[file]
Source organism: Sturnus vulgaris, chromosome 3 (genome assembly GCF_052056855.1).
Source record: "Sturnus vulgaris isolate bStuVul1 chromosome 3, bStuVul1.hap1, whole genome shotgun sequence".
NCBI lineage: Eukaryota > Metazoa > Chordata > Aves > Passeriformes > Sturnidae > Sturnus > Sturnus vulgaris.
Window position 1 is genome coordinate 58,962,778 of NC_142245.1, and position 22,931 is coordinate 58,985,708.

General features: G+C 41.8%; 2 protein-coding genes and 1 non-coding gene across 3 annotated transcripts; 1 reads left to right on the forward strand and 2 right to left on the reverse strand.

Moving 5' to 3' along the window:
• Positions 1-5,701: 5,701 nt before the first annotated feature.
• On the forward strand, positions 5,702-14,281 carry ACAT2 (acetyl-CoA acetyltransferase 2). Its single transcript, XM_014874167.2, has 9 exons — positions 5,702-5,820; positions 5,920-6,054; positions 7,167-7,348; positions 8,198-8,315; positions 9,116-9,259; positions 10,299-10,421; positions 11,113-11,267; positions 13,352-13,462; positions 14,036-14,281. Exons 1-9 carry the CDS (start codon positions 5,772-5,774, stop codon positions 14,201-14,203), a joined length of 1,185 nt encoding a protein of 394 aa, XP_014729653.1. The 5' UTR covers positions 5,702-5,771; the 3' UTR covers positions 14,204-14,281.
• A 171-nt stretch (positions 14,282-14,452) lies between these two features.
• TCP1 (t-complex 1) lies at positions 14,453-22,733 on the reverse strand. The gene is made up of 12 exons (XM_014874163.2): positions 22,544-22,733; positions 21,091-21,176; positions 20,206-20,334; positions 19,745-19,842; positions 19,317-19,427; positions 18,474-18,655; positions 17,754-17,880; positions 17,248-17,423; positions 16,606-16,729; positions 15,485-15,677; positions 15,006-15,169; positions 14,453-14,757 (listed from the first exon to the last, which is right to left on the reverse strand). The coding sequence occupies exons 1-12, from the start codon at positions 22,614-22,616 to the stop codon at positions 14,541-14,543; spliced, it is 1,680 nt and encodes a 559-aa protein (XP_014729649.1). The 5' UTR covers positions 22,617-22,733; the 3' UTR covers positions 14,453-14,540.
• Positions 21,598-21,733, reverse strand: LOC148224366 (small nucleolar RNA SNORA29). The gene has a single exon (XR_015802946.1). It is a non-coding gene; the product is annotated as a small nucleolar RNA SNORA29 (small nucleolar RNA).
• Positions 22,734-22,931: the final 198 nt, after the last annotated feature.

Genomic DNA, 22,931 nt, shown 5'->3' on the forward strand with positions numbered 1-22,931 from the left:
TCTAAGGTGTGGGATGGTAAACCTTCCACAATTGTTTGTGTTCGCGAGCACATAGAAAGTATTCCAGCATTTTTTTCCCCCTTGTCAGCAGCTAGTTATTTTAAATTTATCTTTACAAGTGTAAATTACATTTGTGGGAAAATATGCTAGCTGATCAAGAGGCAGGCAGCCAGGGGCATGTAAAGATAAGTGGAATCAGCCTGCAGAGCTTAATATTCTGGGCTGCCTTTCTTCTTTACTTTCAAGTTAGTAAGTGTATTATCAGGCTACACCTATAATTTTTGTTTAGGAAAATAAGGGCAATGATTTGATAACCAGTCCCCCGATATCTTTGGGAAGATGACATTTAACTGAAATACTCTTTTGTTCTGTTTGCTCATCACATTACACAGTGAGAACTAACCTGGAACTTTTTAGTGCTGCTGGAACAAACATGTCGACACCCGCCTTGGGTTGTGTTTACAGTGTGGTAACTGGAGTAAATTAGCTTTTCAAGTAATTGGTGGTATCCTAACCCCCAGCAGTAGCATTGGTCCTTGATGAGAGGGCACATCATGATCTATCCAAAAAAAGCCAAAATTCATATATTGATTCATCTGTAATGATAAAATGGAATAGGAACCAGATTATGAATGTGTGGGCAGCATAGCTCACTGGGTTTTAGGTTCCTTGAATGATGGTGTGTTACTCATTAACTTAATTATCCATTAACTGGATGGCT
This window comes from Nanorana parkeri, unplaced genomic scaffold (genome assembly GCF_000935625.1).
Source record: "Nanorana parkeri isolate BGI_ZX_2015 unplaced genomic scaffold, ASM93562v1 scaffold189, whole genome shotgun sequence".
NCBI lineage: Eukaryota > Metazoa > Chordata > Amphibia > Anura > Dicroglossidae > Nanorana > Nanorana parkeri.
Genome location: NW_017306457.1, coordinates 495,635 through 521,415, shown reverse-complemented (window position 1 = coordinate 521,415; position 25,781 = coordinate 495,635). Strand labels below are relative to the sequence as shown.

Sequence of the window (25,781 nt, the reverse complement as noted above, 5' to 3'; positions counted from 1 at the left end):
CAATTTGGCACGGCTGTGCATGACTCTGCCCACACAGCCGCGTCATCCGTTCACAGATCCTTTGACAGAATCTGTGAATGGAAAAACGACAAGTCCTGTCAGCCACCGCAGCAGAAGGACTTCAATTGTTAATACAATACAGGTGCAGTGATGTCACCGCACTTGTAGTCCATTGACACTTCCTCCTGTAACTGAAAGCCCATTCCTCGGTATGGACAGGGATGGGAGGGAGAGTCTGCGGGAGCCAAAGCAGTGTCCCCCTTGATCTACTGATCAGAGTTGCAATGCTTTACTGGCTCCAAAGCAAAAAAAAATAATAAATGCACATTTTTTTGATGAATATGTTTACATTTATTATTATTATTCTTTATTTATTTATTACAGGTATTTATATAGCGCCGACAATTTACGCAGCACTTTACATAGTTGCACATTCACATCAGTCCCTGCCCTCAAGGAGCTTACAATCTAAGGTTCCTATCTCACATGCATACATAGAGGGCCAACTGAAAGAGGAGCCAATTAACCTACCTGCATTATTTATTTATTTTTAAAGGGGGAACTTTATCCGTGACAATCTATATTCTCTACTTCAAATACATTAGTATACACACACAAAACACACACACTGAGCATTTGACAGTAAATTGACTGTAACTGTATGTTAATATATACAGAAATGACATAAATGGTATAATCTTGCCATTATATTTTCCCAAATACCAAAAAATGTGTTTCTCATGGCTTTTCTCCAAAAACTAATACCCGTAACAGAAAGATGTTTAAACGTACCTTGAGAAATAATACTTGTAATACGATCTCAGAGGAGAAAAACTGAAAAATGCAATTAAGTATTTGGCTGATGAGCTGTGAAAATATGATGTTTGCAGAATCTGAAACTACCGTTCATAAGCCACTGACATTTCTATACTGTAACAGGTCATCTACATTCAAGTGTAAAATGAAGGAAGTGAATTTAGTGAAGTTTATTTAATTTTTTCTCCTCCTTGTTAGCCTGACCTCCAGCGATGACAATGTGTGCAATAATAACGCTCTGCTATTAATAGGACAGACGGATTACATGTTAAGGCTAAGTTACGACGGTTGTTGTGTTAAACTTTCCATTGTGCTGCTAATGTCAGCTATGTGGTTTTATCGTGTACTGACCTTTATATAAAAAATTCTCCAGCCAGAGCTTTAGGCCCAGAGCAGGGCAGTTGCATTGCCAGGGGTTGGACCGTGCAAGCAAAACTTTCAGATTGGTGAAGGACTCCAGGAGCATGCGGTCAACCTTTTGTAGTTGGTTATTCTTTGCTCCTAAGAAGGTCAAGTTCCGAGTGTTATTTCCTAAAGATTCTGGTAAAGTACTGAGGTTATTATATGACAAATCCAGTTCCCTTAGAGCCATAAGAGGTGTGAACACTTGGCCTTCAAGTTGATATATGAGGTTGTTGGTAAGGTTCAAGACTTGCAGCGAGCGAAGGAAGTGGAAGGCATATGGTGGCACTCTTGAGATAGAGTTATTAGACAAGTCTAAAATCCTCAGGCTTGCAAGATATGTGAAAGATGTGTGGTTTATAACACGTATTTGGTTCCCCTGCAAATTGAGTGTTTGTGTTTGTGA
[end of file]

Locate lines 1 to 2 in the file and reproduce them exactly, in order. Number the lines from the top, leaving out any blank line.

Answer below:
Source organism: Sturnus vulgaris, chromosome 3 (genome assembly GCF_052056855.1).
Source record: "Sturnus vulgaris isolate bStuVul1 chromosome 3, bStuVul1.hap1, whole genome shotgun sequence".